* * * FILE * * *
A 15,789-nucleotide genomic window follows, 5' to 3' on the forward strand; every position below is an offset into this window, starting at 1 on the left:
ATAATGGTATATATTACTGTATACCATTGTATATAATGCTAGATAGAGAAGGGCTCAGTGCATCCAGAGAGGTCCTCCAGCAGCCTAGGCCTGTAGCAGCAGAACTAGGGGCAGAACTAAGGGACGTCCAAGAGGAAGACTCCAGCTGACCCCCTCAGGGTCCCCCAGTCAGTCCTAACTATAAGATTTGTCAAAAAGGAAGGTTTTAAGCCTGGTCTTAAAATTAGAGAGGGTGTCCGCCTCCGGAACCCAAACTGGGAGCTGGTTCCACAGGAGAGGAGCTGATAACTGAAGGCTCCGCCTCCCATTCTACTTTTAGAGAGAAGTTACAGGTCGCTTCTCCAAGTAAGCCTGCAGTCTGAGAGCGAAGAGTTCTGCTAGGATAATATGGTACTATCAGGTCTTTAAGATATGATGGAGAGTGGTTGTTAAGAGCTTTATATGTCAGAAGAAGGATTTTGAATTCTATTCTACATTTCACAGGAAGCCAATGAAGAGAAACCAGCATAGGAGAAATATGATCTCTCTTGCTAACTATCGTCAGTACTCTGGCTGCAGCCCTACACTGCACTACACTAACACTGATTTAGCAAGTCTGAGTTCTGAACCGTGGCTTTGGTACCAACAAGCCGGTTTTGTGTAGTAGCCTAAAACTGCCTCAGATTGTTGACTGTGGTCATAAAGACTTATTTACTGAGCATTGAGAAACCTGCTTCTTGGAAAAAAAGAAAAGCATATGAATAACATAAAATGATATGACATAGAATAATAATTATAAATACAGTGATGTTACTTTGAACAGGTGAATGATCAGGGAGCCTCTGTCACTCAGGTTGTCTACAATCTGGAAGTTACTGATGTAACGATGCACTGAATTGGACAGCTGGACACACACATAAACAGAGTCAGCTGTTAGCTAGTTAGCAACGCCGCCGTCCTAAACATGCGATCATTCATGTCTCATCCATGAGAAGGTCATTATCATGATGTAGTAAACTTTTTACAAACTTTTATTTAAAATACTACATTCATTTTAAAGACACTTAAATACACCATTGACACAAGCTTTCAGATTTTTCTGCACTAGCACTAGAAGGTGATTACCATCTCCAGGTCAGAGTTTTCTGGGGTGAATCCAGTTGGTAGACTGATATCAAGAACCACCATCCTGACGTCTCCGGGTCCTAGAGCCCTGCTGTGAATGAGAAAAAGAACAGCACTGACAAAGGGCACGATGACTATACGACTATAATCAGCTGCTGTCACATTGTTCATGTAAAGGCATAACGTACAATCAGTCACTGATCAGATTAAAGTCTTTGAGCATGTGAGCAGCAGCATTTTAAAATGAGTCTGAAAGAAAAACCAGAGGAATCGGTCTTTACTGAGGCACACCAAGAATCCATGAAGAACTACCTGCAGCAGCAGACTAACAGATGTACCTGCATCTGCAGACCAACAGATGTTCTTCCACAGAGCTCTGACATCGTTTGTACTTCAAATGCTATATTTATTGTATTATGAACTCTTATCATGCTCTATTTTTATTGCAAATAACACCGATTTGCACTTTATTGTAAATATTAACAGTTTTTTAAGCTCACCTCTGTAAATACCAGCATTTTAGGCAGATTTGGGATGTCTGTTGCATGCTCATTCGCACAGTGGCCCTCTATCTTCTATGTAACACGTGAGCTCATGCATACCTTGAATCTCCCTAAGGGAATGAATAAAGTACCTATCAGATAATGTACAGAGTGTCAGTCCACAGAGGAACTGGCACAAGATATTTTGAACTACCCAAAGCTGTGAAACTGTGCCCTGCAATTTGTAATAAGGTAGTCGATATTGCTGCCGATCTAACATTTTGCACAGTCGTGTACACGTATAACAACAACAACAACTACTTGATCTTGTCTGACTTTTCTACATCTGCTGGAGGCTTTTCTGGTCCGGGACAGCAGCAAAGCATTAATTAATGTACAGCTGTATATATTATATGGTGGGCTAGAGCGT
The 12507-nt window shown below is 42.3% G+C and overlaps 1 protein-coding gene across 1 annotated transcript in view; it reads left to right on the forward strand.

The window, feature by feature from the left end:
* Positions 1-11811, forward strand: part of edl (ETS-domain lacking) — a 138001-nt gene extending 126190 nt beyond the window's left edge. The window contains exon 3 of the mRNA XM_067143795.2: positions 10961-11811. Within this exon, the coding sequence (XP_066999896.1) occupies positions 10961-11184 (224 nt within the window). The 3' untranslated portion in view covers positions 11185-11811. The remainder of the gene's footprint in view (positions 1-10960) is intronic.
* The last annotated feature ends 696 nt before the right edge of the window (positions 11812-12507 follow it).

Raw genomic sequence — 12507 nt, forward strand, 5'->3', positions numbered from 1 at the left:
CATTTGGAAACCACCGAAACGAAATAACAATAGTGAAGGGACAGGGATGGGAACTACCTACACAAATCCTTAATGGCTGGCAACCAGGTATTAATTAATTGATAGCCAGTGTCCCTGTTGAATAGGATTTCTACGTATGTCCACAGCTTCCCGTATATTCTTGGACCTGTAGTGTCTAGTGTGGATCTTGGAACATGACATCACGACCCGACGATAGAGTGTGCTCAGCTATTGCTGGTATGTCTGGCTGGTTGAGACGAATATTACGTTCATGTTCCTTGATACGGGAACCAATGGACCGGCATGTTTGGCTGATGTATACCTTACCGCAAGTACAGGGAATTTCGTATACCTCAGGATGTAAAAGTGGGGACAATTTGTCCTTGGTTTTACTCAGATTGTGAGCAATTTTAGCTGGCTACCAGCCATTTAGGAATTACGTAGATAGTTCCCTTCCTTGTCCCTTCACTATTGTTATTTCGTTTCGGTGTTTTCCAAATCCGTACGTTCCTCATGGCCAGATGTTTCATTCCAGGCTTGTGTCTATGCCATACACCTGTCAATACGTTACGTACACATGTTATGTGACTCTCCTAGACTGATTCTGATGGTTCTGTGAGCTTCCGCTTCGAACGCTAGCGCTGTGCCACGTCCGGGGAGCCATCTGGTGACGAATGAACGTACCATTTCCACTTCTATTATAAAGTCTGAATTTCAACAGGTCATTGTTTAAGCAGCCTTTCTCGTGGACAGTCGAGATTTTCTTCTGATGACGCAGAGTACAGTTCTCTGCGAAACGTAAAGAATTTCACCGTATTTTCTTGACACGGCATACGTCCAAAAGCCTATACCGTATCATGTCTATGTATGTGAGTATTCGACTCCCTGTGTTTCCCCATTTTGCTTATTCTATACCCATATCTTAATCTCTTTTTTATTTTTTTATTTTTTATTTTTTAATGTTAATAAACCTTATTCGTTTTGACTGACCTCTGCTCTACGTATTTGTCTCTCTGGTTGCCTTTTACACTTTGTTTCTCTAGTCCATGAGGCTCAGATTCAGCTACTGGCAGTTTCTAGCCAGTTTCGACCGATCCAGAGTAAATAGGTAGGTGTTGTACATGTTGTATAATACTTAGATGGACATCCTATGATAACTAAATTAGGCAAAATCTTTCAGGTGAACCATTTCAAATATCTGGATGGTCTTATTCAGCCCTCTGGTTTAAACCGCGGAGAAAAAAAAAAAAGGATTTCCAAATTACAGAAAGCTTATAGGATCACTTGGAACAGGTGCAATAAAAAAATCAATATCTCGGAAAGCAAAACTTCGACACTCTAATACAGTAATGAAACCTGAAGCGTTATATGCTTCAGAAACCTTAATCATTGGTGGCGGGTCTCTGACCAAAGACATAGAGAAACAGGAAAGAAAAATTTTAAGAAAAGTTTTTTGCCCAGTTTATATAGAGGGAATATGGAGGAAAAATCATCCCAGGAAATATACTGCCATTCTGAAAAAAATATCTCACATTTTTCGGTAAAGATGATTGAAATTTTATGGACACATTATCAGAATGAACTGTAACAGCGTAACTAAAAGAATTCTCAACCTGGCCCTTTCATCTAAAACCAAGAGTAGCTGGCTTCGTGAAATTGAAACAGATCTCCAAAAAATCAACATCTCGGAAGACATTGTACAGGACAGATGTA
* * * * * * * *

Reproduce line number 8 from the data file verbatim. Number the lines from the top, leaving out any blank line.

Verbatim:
CATTTGGAAACCACCGAAACGAAATAACAATAGTGAAGGGACAGGGATGGGAACTACCTACACAAATCCTTAATGGCTGGCAACCAGGTATTAATTAATTGATAGCCAGTGTCCCTGTTGAATAGGATTTCTACGTATGTCCACAGCTTCCCGTATATTCTTGGACCTGTAGTGTCTAGTGTGGATCTTGGAACATGACATCACGACCCGACGATAGAGTGTGCTCAGCTATTGCTGGTATGTCTGGCTGGTTGAGACGAATATTACGTTCATGTTCCTTGATACGGGAACCAATGGACCGGCATGTTTGGCTGATGTATACCTTACCGCAAGTACAGGGAATTTCGTATACCTCAGGATGTAAAAGTGGGGACAATTTGTCCTTGGTTTTACTCAGATTGTGAGCAATTTTAGCTGGCTACCAGCCATTTAGGAATTACGTAGATAGTTCCCTTCCTTGTCCCTTCACTATTGTTATTTCGTTTCGGTGTTTTCCAAATCCGTACGTTCCTCATGGCCAGATGTTTCATTCCAGGCTTGTGTCTATGCCATACACCTGTCAATACGTTACGTACACATGTTATGTGACTCTCCTAGACTGATTCTGATGGTTCTGTGAGCTTCCGCTTCGAACGCTAGCGCTGTGCCACGTCCGGGGAGCCATCTGGTGACGAATGAACGTACCATTTCCACTTCTATTATAAAGTCTGAATTTCAACAGGTCATTGTTTAAGCAGCCTTTCTCGTGGACAGTCGAGATTTTCTTCTGATGACGCAGAGTACAGTTCTCTGCGAAACGTAAAGAATTTCACCGTATTTTCTTGACACGGCATACGTCCAAAAGCCTATACCGTATCATGTCTATGTATGTGAGTATTCGACTCCCTGTGTTTCCCCATTTTGCTTATTCTATACCCATATCTTAATCTCTTTTTTATTTTTTTATTTTTTATTTTTTAATGTTAATAAACCTTATTCGTTTTGACTGACCTCTGCTCTACGTATTTGTCTCTCTGGTTGCCTTTTACACTTTGTTTCTCTAGTCCATGAGGCTCAGATTCAGCTACTGGCAGTTTCTAGCCAGTTTCGACCGATCCAGAGTAAATAGGTAGGTGTTGTACATGTTGTATAATACTTAGATGGACATCCTATGATAACTAAATTAGGCAAAATCTTTCAGGTGAACCATTTCAAATATCTGGATGGTCTTATTCAGCCCTCTGGTTTAAACCGCGGAGAAAAAAAAAAAAGGATTTCCAAATTACAGAAAGCTTATAGGATCACTTGGAACAGGTGCAATAAAAAAATCAATATCTCGGAAAGCAAAACTTCGACACTCTAATACAGTAATGAAACCTGAAGCGTTATATGCTTCAGAAACCTTAATCATTGGTGGCGGGTCTCTGACCAAAGACATAGAGAAACAGGAAAGAAAAATTTTAAGAAAAGTTTTTTGCCCAGTTTATATAGAGGGAATATGGAGGAAAAATCATCCCAGGAAATATACTGCCATTCTGAAAAAAATATCTCACATTTTTCGGTAAAGATGATTGAAATTTTATGGACACATTATCAGAATGAACTGTAACAGCGTAACTAAAAGAATTCTCAACCTGGCCCTTTCATCTAAAACCAAGAGTAGCTGGCTTCGTGAAATTGAAACAGATCTCCAAAAAATCAACATCTCGGAAGACATTGTACAGGACAGATGTA